The delineation of overlapping rectilinear forms gives this painting a strongly architectural quality. It appears to show the influence of the Hungarian artist Laszlo Moholy-Nagy. Moholy-Nagy taught at the Bauhuas in Germany from 1923-8. He moved to London in 1935 and lived not far from Stephenson in Hampstead.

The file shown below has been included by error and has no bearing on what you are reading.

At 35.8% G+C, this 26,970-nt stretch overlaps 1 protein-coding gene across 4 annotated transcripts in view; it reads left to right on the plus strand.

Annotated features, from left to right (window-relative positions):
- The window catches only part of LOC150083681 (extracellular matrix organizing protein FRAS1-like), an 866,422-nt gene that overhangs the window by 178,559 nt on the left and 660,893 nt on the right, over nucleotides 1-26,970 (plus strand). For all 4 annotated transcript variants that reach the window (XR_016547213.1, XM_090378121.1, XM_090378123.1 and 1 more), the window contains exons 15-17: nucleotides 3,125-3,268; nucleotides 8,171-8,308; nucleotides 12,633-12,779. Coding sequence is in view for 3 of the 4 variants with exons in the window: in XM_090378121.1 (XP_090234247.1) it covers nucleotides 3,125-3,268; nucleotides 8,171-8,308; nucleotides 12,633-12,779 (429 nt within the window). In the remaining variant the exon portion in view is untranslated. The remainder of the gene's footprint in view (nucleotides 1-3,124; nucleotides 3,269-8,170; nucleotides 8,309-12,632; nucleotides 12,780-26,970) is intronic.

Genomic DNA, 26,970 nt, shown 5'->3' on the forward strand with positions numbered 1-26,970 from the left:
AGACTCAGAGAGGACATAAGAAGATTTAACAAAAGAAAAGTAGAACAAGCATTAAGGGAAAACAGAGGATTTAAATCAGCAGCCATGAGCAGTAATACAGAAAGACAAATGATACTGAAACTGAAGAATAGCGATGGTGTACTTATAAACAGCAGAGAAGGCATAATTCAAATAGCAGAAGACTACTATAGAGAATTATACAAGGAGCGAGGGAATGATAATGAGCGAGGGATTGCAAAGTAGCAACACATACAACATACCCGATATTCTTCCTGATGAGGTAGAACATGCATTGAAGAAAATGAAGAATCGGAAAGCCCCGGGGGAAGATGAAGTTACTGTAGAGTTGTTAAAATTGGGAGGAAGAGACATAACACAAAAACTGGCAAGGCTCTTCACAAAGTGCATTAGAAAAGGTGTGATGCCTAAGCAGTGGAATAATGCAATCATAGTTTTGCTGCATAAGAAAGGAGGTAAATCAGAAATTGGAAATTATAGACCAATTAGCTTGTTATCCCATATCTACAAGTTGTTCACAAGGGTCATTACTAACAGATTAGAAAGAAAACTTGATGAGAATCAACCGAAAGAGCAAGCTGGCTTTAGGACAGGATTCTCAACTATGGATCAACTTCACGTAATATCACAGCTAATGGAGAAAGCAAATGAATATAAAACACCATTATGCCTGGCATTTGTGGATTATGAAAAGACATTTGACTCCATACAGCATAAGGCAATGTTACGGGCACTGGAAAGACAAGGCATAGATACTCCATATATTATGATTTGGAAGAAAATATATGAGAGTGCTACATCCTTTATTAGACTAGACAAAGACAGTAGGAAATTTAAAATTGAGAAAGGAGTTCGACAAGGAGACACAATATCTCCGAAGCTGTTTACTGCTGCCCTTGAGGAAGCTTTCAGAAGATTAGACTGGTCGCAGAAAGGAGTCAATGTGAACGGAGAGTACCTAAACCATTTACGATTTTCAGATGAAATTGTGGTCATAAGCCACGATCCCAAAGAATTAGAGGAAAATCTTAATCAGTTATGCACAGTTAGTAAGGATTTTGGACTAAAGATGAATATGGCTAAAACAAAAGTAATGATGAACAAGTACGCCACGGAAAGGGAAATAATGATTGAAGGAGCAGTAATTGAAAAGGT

The fusion of art, architecture and design was a guiding principle for the international abstract movement, as it had been for the Bauhaus school. Both movements embraced the possibility that a work or art might convey an idealistic social dimension and function.